Using shared indexes with acts_as_ferret

April 29, 2008 code 4 min read

So by now we all know how to do wicked-cool search with acts_as_ferret. (If not, the RailsEnvy guys can lend a hand, but the tutorial is a little outdated for the latest trunk version of acts_as_ferret. Just replace #find_by_contents with #find_with_ferret and you should be good.)

But searching a single model is so last year. All the cool kids are getting promiscuous with their searches and involving multiple models. Fortunately for us, recent revisions of acts_as_ferret makes this easy-peasy.

The key to making this happen is a shared index: we want all of our models indexed in one place so ferret only has to do one search. We can do it without a shared index, but then we have to do a ferret search and thus a SQL select for each model. Plus, if we want your search results interspersed and sorted by rank, we have to have a shared index.

Enough chit-chat, show us how!

Ok, I’m getting to it. Grab the latest version of acts as ferret from trunk:

script/plugin install svn://

Now, instead of defining acts_as_ferret in our models, we define them all in config/aaf.rb

 :models => {
   Person  => {:fields => [:first_name, :last_name, :phone, :bio]},
   Company => {:fields => [:name, :description]},
   Post    => {:fields => [:title, :body]}
 :ferret   => {
   :default_fields => [:first_name, :last_name, :phone, :bio, :name, :description, :title, :body]

This defines a new index, called “shared”, and then defines the acts_as_ferret configuration for each model.

Now for the fun part: searching our shiny new index.

def search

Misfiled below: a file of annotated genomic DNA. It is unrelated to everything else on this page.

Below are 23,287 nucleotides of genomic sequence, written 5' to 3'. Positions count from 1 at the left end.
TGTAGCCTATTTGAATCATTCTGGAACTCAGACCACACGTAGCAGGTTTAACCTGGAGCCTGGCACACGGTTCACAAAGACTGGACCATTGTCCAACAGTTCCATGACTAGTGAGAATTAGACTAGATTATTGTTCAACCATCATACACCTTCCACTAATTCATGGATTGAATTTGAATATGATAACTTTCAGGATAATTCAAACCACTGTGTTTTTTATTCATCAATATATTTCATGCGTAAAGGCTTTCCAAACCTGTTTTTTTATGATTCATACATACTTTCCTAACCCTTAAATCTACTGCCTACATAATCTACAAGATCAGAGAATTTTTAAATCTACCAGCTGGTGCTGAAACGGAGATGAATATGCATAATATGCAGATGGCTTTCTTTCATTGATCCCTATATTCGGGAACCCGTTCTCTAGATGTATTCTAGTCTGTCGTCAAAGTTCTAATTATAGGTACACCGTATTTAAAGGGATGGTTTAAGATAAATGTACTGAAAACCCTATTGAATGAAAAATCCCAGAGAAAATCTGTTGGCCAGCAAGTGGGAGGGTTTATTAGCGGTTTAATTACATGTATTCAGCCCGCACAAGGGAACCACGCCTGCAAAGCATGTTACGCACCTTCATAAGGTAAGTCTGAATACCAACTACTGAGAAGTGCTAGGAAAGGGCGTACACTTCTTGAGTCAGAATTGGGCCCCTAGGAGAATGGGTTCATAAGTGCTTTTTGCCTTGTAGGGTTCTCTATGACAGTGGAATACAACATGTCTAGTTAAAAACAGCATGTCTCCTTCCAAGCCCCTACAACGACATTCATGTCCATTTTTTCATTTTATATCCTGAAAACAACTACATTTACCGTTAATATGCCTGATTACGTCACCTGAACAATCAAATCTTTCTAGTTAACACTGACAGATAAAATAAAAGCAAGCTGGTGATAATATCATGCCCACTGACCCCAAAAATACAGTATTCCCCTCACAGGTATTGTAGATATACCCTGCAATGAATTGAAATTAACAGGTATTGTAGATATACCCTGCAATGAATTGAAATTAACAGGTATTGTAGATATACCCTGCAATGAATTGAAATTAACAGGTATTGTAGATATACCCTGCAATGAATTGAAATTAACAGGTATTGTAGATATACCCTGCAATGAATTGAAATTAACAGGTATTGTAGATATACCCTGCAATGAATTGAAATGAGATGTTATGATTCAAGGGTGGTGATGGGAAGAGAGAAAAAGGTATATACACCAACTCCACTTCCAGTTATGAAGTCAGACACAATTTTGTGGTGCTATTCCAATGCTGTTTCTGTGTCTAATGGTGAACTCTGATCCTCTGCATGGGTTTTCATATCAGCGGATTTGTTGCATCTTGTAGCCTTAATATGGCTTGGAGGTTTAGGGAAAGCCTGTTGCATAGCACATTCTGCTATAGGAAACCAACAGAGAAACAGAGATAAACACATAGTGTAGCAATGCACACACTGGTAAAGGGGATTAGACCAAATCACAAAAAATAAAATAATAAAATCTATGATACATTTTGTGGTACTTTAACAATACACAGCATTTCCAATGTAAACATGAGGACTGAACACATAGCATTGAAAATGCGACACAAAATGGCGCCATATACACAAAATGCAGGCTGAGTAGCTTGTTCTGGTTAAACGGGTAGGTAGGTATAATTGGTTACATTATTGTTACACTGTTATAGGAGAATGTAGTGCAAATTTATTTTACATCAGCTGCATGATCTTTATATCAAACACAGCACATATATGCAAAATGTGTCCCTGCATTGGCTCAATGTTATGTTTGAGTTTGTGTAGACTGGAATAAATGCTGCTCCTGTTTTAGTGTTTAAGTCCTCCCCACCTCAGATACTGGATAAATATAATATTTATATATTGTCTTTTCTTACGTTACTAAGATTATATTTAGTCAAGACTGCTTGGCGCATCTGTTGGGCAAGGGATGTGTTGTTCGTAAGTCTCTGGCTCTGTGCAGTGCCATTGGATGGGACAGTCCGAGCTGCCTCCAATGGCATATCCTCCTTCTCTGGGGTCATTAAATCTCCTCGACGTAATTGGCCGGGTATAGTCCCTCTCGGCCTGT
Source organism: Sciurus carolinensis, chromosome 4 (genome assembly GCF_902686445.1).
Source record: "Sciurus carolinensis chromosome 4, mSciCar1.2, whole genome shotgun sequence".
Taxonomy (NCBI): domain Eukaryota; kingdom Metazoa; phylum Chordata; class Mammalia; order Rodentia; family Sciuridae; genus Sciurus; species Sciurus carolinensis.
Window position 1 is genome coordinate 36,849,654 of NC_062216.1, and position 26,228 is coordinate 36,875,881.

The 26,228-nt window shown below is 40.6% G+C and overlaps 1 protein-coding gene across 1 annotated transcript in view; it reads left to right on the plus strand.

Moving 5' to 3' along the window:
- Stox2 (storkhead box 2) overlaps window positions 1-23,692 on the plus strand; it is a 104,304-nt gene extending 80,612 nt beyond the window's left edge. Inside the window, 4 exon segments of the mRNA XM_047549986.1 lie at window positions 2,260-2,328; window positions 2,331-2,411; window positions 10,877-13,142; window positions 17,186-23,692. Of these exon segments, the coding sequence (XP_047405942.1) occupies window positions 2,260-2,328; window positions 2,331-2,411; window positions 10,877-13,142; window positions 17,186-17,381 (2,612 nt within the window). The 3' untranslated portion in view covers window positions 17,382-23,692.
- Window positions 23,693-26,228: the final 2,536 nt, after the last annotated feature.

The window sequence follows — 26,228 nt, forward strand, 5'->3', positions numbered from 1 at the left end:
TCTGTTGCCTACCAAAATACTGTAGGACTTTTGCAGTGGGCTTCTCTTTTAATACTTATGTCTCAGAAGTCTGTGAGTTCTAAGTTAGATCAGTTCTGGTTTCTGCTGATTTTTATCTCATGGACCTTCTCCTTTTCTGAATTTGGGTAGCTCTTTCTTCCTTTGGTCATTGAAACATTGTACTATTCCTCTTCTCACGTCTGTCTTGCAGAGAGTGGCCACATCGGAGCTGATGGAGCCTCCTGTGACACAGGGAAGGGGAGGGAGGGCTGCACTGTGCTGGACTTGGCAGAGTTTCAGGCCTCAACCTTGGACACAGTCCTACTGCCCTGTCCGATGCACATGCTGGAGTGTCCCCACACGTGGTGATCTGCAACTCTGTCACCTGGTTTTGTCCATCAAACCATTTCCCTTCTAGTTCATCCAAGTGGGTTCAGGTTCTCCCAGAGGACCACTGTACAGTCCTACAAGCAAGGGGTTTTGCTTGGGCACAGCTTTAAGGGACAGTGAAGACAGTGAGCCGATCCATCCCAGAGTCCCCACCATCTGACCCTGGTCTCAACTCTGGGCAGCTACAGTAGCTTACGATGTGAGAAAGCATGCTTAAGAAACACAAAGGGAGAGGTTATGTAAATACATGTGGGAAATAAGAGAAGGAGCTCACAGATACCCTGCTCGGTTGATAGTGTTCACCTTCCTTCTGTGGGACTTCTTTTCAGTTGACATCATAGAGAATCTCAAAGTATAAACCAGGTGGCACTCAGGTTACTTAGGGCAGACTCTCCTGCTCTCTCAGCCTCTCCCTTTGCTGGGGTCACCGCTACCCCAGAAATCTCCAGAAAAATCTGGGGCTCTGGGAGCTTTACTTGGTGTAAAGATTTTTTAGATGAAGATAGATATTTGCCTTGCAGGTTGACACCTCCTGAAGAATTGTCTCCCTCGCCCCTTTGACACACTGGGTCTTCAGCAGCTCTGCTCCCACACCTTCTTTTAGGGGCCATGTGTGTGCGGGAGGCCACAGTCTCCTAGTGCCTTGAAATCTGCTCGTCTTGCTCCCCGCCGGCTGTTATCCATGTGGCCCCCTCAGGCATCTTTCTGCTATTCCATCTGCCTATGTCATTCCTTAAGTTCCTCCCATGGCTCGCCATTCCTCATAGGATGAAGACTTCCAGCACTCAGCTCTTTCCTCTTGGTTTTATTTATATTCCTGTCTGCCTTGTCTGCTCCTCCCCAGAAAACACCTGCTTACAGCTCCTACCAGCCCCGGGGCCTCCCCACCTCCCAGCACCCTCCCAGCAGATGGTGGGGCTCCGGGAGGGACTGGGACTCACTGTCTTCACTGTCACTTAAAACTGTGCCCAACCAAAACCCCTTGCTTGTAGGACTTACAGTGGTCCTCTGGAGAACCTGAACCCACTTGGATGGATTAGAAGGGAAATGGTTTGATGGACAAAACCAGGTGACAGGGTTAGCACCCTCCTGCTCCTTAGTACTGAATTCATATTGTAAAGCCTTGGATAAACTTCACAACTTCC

@results = ActsAsFerret.find(params[:q], 'shared')

This will give us one array with any models that matched the search query, ordered by rank. And for those times when we only want to search one model, we can still do that.

def search
  @people = Person.find_with_ferret(params[:q])

How do we display the results?

Update: Sorry, originally I had an example using resources, but that doesn’t work as-is; I was doing something a little different in the app that this example came from.

To display our search results, we just render a partial for each model in the result:

<% @results.each do |result| %>
  <%= render :partial => "search/#{dom_class(result)}" %>
<% end %>

This will just look for a partial for each model (like search/_person.html.erb).

So there you have it. Now you too can have promiscuous searching.

Update: I’ve put together an example rails app that uses the shared index. It uses sqlite and has some date pre-populated. Start up script/server and do a search for “John”.

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avatar of Brandon Keepers I am Brandon Keepers, and I work at GitHub on making Open Source more approachable, effective, and ubiquitous. I tend to think like an engineer, work like an artist, dream like an astronaut, love like a human, and sleep like a baby.